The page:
|The passage through Parliament of the Human Fertilisation and Embryology Bill has been dogged by controversy. Failed attempts to outlaw late abortion have dominated the debate, while scientists, medical ethics experts and religious leaders have clashed over the hybrid embryo issue.|
Defenders of the bill have repeatedly stressed the importance of gaining consent from anyone whose tissue is taken for the creation of human/animal hybrid embryos.
It can now be revealed that a Government amendment, agreed after the main parliamentary debates, would allow tissue to be used from people who lack the "mental capacity" to give consent, children whose parents give permission, and anyone who has previously donated samples to hospitals for medical research but can no longer be traced.
Medical ethics experts and religious leaders are furious that the provisions, which they say ride roughshod over basic human rights, have already been agreed by an all-party committee of 17 MPs charged with scrutinising the bill, without any public debate or discussion in the main chambers of Parliament.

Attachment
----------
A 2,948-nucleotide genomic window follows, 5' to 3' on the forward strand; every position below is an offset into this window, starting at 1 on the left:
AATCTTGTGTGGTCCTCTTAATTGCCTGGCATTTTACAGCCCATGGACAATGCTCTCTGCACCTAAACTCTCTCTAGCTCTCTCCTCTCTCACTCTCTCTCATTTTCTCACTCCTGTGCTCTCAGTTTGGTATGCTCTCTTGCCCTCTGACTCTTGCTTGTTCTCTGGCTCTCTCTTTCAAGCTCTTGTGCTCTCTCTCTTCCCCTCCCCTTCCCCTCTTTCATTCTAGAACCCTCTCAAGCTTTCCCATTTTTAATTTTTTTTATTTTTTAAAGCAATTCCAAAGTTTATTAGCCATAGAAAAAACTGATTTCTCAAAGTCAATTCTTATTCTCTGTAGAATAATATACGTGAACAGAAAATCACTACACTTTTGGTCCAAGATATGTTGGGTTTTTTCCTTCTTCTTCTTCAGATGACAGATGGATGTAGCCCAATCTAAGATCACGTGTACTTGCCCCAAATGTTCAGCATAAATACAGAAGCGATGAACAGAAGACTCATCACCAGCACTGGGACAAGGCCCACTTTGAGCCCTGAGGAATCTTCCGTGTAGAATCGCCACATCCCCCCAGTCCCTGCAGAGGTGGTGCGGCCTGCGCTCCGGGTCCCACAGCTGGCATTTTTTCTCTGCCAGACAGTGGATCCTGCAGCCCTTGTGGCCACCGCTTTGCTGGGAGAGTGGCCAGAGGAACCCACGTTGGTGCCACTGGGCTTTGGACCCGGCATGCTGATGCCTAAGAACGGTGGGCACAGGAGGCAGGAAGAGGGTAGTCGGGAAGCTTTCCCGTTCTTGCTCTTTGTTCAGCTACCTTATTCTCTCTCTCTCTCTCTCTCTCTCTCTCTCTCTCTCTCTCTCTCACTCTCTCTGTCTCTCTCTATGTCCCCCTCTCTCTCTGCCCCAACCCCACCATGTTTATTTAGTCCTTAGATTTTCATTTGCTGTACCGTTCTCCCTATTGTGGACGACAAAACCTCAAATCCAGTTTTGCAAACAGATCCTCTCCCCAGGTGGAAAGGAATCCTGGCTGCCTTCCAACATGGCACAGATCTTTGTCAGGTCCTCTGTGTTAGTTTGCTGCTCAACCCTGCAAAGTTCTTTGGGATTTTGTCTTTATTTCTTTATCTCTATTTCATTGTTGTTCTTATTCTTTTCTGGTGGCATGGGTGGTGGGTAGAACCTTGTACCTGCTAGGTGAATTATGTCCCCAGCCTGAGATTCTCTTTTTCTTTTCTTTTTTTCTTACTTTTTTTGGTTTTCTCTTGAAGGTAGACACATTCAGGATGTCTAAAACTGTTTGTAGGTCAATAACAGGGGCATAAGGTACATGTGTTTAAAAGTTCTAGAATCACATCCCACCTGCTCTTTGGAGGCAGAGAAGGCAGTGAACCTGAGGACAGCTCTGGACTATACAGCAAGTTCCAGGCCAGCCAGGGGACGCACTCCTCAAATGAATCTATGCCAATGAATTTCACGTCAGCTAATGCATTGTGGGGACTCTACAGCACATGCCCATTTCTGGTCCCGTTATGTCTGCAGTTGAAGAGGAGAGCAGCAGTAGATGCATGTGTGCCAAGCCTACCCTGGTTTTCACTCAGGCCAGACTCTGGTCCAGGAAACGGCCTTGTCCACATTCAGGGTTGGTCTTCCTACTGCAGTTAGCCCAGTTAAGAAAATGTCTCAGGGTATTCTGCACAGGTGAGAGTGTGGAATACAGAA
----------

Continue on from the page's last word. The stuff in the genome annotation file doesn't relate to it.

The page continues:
Prof David Jones, director of the Centre for Bioethics and Emerging Technologies at St Mary's University College, London, said: "In May we had a public debate about whether or not it is a good thing to create hybrid embryos.
"Now it transpires that just weeks later, with no public debate at all, the Government inserted these amendments which cross a fundamental line in medical ethics by presuming consent in many cases. I think it is totally objectionable, and I really worry that this will create a backlash against medical research."
Sunday, October 19, 2008
UK: Human tissue to be taken without consent
UK: This is what happens when you have officials who live in a moral void. That this is even considered shows the UK going towards a world they help defeat decades ago.